Care with wind farm contracts urged

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February 23, 2017 - 12:00 AM

MORAN — A handful of farmers were warned here Tuesday evening to explore fully before signing any contract that proposed use of their land for wind farm turbines.
“I hope you are here ahead” of signing a contract, said Roger A. McEowen, Kansas Farm Bureau professor of agricultural law and taxation at Washburn University’s School of Law.
Of the eight attendees with farm interests, three have been approached about land for a wind farm. A fourth, Gary Covey, already has signed on with NextEra. He expressed no regrets.
McEowen said wind farm contracts often are modeled after oil and gas leases, some having originated a century ago, and “all are written by the company.”
EDP Renewables, a subsidy of an international energy company based in Madrid, Spain, already has lease options on 14,000 acres north of U.S. 54 in the east part of Allen County. Rory Peterson, associate director of development for EDP in Kansas City, Kan., told the Register his company expected to erect between 58 and 100 turbines, with two or three and no more than five on a section (640 acres) of land.
NextEra is a more recent player, and has designs for a wind farm in Bourbon and southeast Allen counties. Sam Massey, NextEra project director, is not ready to attach numbers for his company’s endeavor, although it was noted Tuesday evening NextEra is offering $1,000 a year to hold land, regardless of acreage involved, until it is ready to make a move forward.
Among McEowen’s suggestions was for landowners to band together to negotiate to “a better deal.” He also agreed that engaging legal counsel would be wise before signing any binding document.

THE PROFESSOR dove into specifics of contracts and asides that might come into play.
About 5.5 percent of U.S. power is generated by commercial wind turbines, he noted, and if action to contrary is not taken, federal tax credits will amount of $23.7 billion during 2016-2020.
In Kansas, wind farms enjoyed tax abatement for perpetuity until the law was changed last year to 10 years. Counties, who carry the biggest club because commissioners hold sway over rural zoning, negotiate payments in lieu of (property) taxes (PILOT). EDP paid Coffey County nearly $500,000 last year for the wind farm near Waverly.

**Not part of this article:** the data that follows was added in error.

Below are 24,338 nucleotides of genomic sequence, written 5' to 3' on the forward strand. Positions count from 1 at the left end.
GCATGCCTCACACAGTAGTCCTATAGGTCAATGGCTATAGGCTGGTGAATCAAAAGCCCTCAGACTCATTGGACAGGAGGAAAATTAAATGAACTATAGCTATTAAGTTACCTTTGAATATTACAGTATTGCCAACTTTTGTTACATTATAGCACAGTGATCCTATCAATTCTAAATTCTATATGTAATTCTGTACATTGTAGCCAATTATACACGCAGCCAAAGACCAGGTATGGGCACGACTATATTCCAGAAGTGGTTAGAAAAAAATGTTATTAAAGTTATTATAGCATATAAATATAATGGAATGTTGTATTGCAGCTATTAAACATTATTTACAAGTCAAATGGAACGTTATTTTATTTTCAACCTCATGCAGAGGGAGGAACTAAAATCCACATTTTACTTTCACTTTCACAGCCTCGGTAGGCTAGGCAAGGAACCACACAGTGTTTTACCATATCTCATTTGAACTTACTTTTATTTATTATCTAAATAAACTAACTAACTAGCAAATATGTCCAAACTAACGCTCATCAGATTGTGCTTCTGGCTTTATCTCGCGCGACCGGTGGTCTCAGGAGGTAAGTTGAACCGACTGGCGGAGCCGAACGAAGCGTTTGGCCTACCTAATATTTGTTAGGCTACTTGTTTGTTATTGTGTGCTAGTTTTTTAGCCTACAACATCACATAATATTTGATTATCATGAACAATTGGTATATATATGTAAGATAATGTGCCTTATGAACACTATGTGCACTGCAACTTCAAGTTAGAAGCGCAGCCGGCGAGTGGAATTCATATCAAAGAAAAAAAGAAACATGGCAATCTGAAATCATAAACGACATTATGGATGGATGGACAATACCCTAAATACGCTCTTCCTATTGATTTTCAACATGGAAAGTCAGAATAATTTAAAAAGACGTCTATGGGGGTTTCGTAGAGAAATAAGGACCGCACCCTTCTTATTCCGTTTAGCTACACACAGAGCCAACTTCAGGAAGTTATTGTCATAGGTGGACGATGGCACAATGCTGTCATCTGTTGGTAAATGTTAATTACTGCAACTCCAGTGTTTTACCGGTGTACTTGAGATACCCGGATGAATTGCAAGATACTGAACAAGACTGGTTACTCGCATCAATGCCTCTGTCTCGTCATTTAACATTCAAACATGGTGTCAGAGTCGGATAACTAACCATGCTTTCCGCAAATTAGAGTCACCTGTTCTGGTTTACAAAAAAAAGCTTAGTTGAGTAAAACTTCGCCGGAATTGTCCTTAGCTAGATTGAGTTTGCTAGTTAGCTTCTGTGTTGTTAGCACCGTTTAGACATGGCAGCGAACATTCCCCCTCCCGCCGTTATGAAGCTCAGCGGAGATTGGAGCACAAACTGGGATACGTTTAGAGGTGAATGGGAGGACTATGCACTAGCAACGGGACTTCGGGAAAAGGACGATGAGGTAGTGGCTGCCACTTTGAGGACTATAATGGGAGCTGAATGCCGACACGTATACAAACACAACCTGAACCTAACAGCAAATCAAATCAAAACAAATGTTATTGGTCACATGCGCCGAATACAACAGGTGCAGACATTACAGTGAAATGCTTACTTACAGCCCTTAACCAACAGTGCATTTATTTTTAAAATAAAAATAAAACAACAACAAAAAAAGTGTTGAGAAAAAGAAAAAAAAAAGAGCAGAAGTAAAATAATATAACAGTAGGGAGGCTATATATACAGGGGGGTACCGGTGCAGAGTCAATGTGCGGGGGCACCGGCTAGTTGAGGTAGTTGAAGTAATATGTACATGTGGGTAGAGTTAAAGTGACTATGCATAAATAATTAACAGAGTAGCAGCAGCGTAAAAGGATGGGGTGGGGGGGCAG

Farmers should evaluate more other than just financial aspects of a contract, McEowen continued. Such as: environmental concerns, issues neighborhood might have, zoning and setbacks of turbines from residences and boundary lines, and effect on farm programs. If a turbine were placed on CRP (Conservation Reserve Program) ground, that might violate a landowner’s eligibility, even to the point he might have to repay what had been earned from CRP enrollment, he said.
Succession of ownership within a family or sale to a third party might be affected by terms of a lease, he added.
McEowen mentioned several farm issues that should be considered — trespassing, third party usage of the land, environmental and aesthetics matters and nuisance complaints.
He dwelt on the nuisance factor. In recent court cases elsewhere judgments have been leveled against energy companies because of such things as noise and vibrations emanating from turbines, flicker from blades, pulsating red clearance lights atop towers and the imposing appearance of generators standing on nearby property. Those all are issues that Patti Boyd, rural Moran, spoke about in her rail against wind farms in recent planning commission meetings.
McEowen, when he concluded, did say wind farms hold certain economic development advantage, as long as federal tax credits are in place. He questioned whether they would be viable without federal support.
Covey, in a conversation with the Register, said economic development was on his mind when he agreed to open his farm to NextEra.
“I remember people in some small towns didn’t want industry years ago and now they wish they had; they’re dying.” The county will benefit financially from the wind farms, he said, “and we have to have things to keep our kids here. They have to have jobs.”
Peterson said EDP would have 12 to 18 technicians onsite with its wind farm, providing 24/7  response if any problems occurred. Reality is such projects mean to make a profit and don’t if turbines aren’t operating. Also, it is logical companies are eager to avoid problems with landowners, those whose land they lease and others, to keep turbines generating.
McEowen’s counter was that many investors shy from wind farms and contracts often are assigned to foreign companies — EDP clearly is associated with the Spanish conglomerate.

LIABILITY is a component of any venture and with wind farms McEowen urged his listeners to be certain they have that issue under thumb before signing a contract that obligates their land.
This, and others issues, are addressed in an 11-page document County Counselor Alan Weber put together with help of planning commissioners in meetings over several months.
Landowners also would be wise to ensure themselves lease termination rights don’t rest solely with a developer, and compensation is to their way of liking, he advised.
“You want the contract to say I’m just leasing the ground and have no responsibility,” McEowen stressed.

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